Listen to 1st-ever recorded marsquake

This video and audio illustrate a seismic event detected by NASA’s InSight lander on April 6, 2019. You can hear 3 distinct kinds of sounds, all of them detected as ground vibrations by the spacecraft’s seismometer, There’s noise from Martian wind; the seismic event itself; and the spacecraft’s robotic arm as it moves to take pictures.

On April 6, 2019, NASA’s Mars InSight lander made the first-ever audio recording of a likely “marsquake.” It’s the first recorded trembling that appears to have come from inside Mars, rather than made by forces above the surface, such as wind. Scientists still are examining the data, NASA said, to determine the exact cause of the signal.

Quakes here on Earth happen when moving pieces of the Earth’s crust, called tectonic plates, slip past one another on faults. Mars and the moon don’t have tectonic plates, but they still experience quakes. So-called marsquakes and moonquakes are caused by a continual process of cooling and contraction that creates stress. This stress builds over time, until it is strong enough to break the crust, causing a quake.

Compared to Earth, the Martian surface is extremely quiet, allowing the InSight lander’s seismometer – called SEIS – to pick up faint rumbles. An event of the same size in Southern California, said NASA, would be lost among the dozens of tiny crackles that occur every day.

Lori Glaze is Planetary Science Division director at NASA Headquarters. She said:

The [April 6] Martian event is exciting because its size and longer duration fit the profile of moonquakes detected on the lunar surface during the Apollo missions.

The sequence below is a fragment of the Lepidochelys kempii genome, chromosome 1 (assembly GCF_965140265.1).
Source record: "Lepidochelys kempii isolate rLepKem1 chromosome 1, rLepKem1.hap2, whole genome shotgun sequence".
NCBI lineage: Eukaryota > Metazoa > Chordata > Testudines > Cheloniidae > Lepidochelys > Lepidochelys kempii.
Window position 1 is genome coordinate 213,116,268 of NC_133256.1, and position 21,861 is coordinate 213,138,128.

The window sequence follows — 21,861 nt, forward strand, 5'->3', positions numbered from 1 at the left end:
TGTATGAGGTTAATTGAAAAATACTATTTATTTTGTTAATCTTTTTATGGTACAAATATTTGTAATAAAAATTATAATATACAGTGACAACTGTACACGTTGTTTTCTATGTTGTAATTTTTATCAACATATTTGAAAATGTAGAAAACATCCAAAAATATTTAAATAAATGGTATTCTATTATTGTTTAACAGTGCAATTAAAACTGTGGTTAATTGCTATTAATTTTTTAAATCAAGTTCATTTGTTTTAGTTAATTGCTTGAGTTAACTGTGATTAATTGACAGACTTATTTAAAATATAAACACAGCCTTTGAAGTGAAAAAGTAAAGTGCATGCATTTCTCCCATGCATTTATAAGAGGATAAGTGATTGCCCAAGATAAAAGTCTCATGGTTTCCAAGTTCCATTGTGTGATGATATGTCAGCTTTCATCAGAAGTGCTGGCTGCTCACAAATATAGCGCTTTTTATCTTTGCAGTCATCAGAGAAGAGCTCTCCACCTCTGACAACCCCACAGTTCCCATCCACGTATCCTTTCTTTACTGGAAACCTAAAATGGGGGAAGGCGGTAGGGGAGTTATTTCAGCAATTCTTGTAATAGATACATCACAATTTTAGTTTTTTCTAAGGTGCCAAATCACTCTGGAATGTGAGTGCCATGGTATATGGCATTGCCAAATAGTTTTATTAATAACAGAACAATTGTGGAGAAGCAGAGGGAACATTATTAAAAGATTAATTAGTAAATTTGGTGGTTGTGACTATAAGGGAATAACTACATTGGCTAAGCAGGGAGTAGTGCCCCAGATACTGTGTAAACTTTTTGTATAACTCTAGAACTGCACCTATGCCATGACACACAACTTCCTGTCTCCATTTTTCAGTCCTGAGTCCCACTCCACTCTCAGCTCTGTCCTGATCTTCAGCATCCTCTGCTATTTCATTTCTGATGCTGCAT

NASA’s Apollo astronauts installed five seismometers on the moon that measured thousands of quakes between 1969 and 1977, revealing seismic activity on the moon.

InSight placed its seismometer on the planet’s surface on December 19, 2018. It has detected three other seismic signals, on March 14, April 10, and April 11, 2019. These signals were even smaller than the event on April 6 (the lander’s 128th Martian day, or sol) and more ambiguous in origin. NASA said the team will continue to study these events to try to determine their cause.

Shiny hemispherical white object with dark spots seen from above against red soil.
Detecting the tiny Martian quakes required a huge feat of engineering. On Earth, high-quality seismometers often are sealed in underground vaults to isolate them from changes in temperature and weather. InSight’s instrument has several ingenious insulating barriers, including this cover, called the Wind and Thermal Shield, to protect it from the planet’s extreme temperature changes and high winds. This image was taken March 19, 2019, by a camera on NASA’s Mars InSight lander. Image via NASA/JPL-Caltech.

NASA said that information gathered by those Apollo missions will enable scientists to gather similar data about Mars. InSight Principal Investigator Bruce Banerdt, of NASA’s Jet Propulsion Laboratory (JPL), said in a statement:

InSight’s first readings carry on the science that began with NASA’s Apollo missions. We’ve been collecting background noise up until now, but this first event officially kicks off a new field: Martian seismology!

Bottom line: NASA’s Mars InSight Lander captured the first-ever audio of a likely “marsquake” on April 6, 2019.


April 25, 2019

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